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Policy Hub: Macroblog provides concise commentary and analysis on economic topics including monetary policy, macroeconomic developments, inflation, labor economics, and financial issues for a broad audience.

Authors for Policy Hub: Macroblog are Dave Altig, John Robertson, and other Atlanta Fed economists and researchers.

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January 9, 2015

Gauging Inflation Expectations with Surveys, Part 3: Do Firms Know What They Don’t Know?

In the previous two macroblog posts, we introduced you to the inflation expectations of firms and argued that the question you ask matters a lot. In this week's final post, we examine another important dimension of our data: inflation uncertainty, a topic of some deliberation at the last Federal Open Market Committee meeting (according to the recently released minutes).

Survey data typically measure only the inflation expectation of a respondent, not the certainty surrounding that prediction. As a result, survey-based measures often use the disagreement among respondents as a proxy for uncertainty, but as Rob Rich, Joe Tracy, and Matt Ploenzke at the New York Fed caution in this recent blog post, you probably shouldn't do this.

Because we derive business inflation expectations from the probabilities that each firm assigns to various unit cost outcomes, we can measure the inflation uncertainty of a respondent directly. And that allows us to investigate whether uncertainty plays a role in the accuracy of firm inflation predictions. We wanted to know: Do firms know what they don't know?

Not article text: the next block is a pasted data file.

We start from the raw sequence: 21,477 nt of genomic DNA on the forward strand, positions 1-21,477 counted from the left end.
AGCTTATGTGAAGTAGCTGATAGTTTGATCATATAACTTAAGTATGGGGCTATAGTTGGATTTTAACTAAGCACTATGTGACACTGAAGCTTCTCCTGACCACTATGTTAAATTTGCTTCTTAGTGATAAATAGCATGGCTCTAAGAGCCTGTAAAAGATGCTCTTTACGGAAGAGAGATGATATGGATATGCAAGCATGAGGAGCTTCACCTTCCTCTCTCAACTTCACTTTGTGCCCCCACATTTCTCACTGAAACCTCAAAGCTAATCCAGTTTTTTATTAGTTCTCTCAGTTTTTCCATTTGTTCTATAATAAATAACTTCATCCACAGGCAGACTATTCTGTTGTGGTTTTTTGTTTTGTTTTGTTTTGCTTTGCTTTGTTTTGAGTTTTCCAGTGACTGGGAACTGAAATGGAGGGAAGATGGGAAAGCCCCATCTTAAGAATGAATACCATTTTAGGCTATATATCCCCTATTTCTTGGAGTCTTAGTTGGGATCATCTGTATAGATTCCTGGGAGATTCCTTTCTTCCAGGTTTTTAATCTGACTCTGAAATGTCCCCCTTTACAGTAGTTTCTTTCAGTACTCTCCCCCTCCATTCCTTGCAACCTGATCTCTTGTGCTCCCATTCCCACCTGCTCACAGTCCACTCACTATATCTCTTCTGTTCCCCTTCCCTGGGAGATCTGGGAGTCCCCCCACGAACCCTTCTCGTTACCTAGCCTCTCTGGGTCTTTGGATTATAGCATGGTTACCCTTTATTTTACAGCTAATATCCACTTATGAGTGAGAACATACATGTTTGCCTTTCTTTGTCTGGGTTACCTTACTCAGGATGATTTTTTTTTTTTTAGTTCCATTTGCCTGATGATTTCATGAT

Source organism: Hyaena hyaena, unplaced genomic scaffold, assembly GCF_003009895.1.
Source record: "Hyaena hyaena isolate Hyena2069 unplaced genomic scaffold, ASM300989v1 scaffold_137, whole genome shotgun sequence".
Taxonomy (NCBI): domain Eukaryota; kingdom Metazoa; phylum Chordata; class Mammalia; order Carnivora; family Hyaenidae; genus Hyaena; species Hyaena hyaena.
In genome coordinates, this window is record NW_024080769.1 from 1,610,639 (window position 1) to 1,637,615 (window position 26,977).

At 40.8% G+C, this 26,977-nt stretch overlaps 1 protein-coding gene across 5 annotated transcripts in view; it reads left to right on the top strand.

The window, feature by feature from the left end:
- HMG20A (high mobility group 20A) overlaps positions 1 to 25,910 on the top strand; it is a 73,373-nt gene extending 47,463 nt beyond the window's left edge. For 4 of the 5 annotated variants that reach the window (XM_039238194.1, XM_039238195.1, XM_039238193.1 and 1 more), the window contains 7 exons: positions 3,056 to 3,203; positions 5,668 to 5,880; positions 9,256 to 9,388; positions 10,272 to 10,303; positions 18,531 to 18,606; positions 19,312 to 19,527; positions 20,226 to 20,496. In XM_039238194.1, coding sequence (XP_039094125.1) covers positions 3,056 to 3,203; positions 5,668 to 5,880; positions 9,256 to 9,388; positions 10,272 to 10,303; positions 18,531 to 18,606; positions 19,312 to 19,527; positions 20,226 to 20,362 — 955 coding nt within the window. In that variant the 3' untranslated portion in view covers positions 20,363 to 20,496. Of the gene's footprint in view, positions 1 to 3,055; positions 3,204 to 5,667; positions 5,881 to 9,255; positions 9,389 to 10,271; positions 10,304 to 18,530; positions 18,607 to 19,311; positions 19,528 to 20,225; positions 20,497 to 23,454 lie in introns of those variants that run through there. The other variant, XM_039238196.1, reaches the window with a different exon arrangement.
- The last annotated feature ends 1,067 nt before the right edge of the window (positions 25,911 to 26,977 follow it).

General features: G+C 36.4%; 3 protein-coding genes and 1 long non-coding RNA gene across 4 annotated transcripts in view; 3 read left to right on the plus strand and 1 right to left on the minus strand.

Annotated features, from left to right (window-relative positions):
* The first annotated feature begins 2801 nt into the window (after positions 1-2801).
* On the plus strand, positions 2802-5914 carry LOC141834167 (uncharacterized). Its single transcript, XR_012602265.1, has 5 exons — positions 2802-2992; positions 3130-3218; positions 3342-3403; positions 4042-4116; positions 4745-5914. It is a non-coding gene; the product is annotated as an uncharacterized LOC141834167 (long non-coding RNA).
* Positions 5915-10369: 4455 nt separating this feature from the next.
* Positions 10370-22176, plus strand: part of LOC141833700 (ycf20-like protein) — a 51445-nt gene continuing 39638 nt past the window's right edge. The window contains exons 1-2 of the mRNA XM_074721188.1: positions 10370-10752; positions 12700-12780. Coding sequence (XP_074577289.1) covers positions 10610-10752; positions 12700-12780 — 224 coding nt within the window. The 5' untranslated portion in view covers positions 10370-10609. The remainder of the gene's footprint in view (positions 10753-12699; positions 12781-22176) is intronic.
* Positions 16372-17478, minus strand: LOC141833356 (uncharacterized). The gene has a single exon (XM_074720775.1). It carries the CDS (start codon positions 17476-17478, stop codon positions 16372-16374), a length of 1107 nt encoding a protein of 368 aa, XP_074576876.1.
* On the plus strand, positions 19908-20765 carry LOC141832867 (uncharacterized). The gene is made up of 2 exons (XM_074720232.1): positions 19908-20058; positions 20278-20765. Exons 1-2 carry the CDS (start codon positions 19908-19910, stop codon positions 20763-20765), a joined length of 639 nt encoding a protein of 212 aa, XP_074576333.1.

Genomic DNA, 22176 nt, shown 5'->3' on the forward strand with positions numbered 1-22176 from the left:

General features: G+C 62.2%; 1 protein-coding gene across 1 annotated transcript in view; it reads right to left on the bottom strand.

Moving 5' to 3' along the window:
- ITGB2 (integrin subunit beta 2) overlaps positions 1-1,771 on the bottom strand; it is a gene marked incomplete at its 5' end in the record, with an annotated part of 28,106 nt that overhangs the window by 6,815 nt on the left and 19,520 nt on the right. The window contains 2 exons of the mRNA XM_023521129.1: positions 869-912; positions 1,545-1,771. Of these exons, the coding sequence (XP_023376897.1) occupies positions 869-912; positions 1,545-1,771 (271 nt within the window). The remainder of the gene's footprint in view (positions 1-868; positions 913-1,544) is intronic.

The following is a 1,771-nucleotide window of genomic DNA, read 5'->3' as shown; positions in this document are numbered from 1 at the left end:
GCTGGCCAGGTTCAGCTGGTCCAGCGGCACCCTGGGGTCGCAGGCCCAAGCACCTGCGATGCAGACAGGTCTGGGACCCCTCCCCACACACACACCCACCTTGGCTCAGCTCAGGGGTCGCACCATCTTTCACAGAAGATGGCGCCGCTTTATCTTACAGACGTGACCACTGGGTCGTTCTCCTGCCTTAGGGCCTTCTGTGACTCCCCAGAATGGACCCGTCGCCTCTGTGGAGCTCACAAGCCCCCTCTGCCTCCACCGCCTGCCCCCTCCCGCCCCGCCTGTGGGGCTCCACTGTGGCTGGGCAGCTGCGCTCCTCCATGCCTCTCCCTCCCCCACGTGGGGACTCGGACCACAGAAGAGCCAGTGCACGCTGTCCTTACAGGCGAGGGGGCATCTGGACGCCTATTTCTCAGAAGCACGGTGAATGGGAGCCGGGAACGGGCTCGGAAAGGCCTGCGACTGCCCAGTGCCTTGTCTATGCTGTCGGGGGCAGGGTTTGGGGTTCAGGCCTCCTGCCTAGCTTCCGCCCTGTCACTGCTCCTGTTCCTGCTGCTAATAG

The following table, adapted from our recent working paper, reports the accuracy of a business inflation forecast relative to the firm's inflation uncertainty at the time the forecast was made. We first compare the prediction accuracy of firms who have a larger-than-average degree of prediction uncertainty against those with less-than-average uncertainty. We also compare the most uncertain firms with the least uncertain firms.

On average, firms provide relatively accurate, unbiased assessments of their future unit cost changes. But the results also clearly support the conclusion that more uncertain respondents tend to be significantly less accurate inflation forecasters.

Maybe this result doesn't strike you as mind-blowing. Wouldn't you expect firms with the greatest inflation uncertainty to make the least accurate inflation predictions? We would, too. But isn't it refreshing to know that business decision-makers know when they are making decisions under uncertainty? And we also think that monitoring how certain respondents are about their inflation expectation, in addition to whether the average expectation for the group has changed, should prove useful when evaluating how well inflation expectations are anchored. If you think so too, you can monitor both on our website's Inflation Project page.